Social Security and Medicare are fading even faster under the weight of the recession, heading for insolvency years sooner than previously expected, the government warned Tuesday.

WASHINGTON — Social Security and Medicare are fading even faster under the weight of the recession, heading for insolvency years sooner than previously expected, the government warned Tuesday.

Social Security will start paying out more in benefits than it collects in taxes in 2016, a year sooner than projected last year, and the giant trust fund will be depleted by 2037, four years sooner, trustees reported.

Medicare is in even worse shape. The trustees said the program for hospital expenses will pay out more in benefits than it collects this year, just as it did for the first time in 2008. The trustees project that the Medicare fund will be depleted by 2017, two years earlier than the date projected in last year's report.

The trust funds — which exist in paper form in a filing cabinet in Parkersburg, W.Va. — are bonds that are backed by the government's "full faith and credit" but not by any actual assets. That money has been spent over the years to fund other parts of government. To redeem the trust fund bonds, the government would have to borrow in public debt markets or raise taxes. Treasury Secretary Timothy Geithner, the head of the trustees group, said the new reports were a reminder that "the longer we wait to address the long-term solvency of Medicare and Social Security, the sooner those challenges will be upon us and the harder the options will be."

Geithner said that President Barack Obama was committed to working with Congress to find ways to control runaway growth in both public and private health-care expenditures, noting the promise Monday by major health-care providers to trim costs by $2 trillion over the next decade.

However, Republicans pointed to the newly dire assessments as evidence the Obama administration has failed to come forward with actual entitlement reform to close the funding gaps.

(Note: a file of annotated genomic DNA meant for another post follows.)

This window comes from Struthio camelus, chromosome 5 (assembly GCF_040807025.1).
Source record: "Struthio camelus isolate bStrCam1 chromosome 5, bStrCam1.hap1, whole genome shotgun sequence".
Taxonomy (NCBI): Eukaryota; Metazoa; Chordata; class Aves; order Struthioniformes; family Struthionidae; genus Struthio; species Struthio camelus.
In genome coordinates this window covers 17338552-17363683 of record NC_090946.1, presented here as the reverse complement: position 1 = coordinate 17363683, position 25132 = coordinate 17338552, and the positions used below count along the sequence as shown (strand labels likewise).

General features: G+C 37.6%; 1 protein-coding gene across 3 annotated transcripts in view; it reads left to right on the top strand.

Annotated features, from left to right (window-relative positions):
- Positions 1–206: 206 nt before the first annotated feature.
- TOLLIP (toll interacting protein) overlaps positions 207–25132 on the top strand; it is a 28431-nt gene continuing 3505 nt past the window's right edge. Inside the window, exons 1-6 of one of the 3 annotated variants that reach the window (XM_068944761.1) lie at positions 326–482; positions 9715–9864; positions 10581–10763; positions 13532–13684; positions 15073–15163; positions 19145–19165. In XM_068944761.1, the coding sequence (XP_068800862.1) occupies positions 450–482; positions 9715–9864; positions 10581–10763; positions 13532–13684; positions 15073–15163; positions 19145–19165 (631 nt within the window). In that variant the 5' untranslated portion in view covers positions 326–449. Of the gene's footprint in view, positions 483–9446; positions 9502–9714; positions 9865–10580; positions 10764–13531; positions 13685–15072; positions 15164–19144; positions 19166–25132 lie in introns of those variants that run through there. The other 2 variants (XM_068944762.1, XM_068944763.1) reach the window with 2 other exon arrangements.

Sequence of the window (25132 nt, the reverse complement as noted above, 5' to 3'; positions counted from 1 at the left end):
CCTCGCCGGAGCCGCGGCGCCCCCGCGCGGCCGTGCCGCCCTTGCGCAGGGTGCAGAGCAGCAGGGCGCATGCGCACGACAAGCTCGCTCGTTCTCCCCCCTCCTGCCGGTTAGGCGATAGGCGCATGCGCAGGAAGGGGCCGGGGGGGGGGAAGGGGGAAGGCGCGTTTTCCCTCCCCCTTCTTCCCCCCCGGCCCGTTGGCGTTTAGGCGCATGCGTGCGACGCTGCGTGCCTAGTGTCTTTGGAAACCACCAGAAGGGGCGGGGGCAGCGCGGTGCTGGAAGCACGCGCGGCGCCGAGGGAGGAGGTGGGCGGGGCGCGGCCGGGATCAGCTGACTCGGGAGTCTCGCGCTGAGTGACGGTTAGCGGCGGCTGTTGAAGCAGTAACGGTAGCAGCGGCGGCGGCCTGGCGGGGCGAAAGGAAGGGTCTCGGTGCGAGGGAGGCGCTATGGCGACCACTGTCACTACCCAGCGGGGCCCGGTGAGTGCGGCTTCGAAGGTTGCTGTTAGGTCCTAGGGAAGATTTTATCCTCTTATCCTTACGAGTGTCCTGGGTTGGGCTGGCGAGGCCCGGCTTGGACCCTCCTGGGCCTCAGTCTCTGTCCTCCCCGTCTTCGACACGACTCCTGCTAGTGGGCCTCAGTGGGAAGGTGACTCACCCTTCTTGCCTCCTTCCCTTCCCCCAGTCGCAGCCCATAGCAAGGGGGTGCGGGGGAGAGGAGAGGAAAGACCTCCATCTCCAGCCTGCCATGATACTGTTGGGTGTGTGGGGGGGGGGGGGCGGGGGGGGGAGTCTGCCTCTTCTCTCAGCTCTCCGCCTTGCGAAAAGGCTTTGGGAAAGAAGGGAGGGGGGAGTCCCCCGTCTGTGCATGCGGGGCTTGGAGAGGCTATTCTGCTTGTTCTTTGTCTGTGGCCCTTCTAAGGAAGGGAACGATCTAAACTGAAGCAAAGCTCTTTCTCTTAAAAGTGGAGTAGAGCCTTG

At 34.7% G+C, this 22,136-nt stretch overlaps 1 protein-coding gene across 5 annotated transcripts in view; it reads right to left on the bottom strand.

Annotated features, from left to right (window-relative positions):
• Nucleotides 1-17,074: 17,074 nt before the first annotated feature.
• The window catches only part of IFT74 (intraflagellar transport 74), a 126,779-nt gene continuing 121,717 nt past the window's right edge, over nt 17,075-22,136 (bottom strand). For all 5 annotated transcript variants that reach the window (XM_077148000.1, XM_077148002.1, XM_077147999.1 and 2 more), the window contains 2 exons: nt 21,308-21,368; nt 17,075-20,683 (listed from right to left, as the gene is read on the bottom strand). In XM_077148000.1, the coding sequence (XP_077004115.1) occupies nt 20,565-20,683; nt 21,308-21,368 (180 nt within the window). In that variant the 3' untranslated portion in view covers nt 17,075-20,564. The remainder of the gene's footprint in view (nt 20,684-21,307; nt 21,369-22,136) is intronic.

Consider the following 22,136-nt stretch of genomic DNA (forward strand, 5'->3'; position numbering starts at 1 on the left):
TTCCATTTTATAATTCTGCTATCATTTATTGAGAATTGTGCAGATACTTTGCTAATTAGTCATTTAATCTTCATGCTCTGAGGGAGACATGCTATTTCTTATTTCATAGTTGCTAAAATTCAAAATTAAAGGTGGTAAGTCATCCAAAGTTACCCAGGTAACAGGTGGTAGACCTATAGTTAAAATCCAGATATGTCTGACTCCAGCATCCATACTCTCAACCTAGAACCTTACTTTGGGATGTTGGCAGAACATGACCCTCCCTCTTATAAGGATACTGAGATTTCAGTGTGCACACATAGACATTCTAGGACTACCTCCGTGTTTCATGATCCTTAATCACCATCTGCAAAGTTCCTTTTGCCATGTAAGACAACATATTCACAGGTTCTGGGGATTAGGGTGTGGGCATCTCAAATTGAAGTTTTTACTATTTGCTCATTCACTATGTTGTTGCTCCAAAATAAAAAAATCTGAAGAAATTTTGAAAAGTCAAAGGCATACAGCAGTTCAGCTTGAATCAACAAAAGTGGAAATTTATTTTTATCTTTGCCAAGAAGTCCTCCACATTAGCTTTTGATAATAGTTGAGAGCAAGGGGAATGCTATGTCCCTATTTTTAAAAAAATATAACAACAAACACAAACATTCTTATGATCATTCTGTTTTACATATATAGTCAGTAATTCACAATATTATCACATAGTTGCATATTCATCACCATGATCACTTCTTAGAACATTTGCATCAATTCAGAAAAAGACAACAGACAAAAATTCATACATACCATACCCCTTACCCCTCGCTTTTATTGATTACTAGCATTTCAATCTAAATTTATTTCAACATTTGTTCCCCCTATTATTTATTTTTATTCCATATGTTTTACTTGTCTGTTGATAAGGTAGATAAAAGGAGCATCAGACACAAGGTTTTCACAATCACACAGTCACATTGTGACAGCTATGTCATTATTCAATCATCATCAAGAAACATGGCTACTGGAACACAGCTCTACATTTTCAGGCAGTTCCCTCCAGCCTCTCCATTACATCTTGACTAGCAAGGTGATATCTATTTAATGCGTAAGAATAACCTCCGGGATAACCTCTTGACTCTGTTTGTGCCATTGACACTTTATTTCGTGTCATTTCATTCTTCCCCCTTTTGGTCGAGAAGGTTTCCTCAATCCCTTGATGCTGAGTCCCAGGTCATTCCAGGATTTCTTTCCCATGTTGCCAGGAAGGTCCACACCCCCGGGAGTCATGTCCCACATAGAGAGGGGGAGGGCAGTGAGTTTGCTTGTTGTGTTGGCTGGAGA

"Instead of getting existing public programs in order right now, some are saying we should create a new government-run health-insurance plan," Sen. Chuck Grassley, the top Republican on the Finance Committee, said in a reference to the administration's health-care proposals.

House Republican leader John Boehner said the trustees report "confirms what we already knew: Our nation cannot afford to continue this reckless borrowing and spending spree."

The findings in the trustees report, the annual checkup given the two benefit programs, did not come as a surprise. Private economists had been predicting that the dates the programs would begin to pay out more than they take in and the dates the trust funds would be insolvent would occur sooner given the economic recession.

The deep recession, the worst the country has endured in decades, has resulted in a loss of 5.7 million jobs since it began in December 2007. The unemployment rate hit a 25-year high of 8.9 percent in April.

Fewer people working means less being paid into the trust funds for Social Security and Medicare. The Congressional Budget Office recently projected that Social Security will collect just $3 billion more in 2010 than it will pay out in benefits. A year ago, the CBO had projected that Social Security would have a much higher $86 billion cash surplus for the 2010 budget year, which begins Oct. 1.

The trustees report projected that Social Security's annual surpluses would "fall sharply this year," then remain at a reduced level in 2010 and be lower in the following years than last year's projections. The report said the Social Security annual surplus would be eliminated entirely in 2016, reflecting increased demands from the wave of 78 million baby boomers retiring.